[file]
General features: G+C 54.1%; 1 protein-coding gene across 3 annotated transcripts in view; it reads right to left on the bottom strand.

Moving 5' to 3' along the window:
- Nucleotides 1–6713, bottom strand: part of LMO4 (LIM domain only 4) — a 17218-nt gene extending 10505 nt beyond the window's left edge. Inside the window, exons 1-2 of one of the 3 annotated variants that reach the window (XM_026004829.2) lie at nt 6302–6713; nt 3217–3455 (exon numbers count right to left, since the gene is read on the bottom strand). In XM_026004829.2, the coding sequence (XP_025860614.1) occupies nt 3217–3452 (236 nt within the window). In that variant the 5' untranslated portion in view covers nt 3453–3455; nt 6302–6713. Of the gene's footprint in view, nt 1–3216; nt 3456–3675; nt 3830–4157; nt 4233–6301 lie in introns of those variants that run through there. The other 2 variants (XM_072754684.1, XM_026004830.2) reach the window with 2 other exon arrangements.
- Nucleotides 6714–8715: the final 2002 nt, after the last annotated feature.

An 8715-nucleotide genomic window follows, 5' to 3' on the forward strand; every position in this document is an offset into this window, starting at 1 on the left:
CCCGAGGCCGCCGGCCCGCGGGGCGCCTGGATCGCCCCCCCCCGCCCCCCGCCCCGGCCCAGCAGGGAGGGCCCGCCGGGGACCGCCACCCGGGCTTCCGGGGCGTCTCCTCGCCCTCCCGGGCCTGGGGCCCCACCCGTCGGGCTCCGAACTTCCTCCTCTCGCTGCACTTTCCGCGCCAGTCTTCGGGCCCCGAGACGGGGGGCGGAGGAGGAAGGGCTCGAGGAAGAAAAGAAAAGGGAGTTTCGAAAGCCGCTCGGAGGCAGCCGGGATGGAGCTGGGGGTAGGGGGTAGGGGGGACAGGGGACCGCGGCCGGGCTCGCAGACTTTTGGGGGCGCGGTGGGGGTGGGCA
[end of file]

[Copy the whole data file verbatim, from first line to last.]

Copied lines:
General features: G+C 54.1%; 1 protein-coding gene across 3 annotated transcripts in view; it reads right to left on the bottom strand.

Moving 5' to 3' along the window:
- Nucleotides 1–6713, bottom strand: part of LMO4 (LIM domain only 4) — a 17218-nt gene extending 10505 nt beyond the window's left edge. Inside the window, exons 1-2 of one of the 3 annotated variants that reach the window (XM_026004829.2) lie at nt 6302–6713; nt 3217–3455 (exon numbers count right to left, since the gene is read on the bottom strand). In XM_026004829.2, the coding sequence (XP_025860614.1) occupies nt 3217–3452 (236 nt within the window). In that variant the 5' untranslated portion in view covers nt 3453–3455; nt 6302–6713. Of the gene's footprint in view, nt 1–3216; nt 3456–3675; nt 3830–4157; nt 4233–6301 lie in introns of those variants that run through there. The other 2 variants (XM_072754684.1, XM_026004830.2) reach the window with 2 other exon arrangements.
- Nucleotides 6714–8715: the final 2002 nt, after the last annotated feature.

An 8715-nucleotide genomic window follows, 5' to 3' on the forward strand; every position in this document is an offset into this window, starting at 1 on the left:
CCCGAGGCCGCCGGCCCGCGGGGCGCCTGGATCGCCCCCCCCCGCCCCCCGCCCCGGCCCAGCAGGGAGGGCCCGCCGGGGACCGCCACCCGGGCTTCCGGGGCGTCTCCTCGCCCTCCCGGGCCTGGGGCCCCACCCGTCGGGCTCCGAACTTCCTCCTCTCGCTGCACTTTCCGCGCCAGTCTTCGGGCCCCGAGACGGGGGGCGGAGGAGGAAGGGCTCGAGGAAGAAAAGAAAAGGGAGTTTCGAAAGCCGCTCGGAGGCAGCCGGGATGGAGCTGGGGGTAGGGGGTAGGGGGGACAGGGGACCGCGGCCGGGCTCGCAGACTTTTGGGGGCGCGGTGGGGGTGGGCA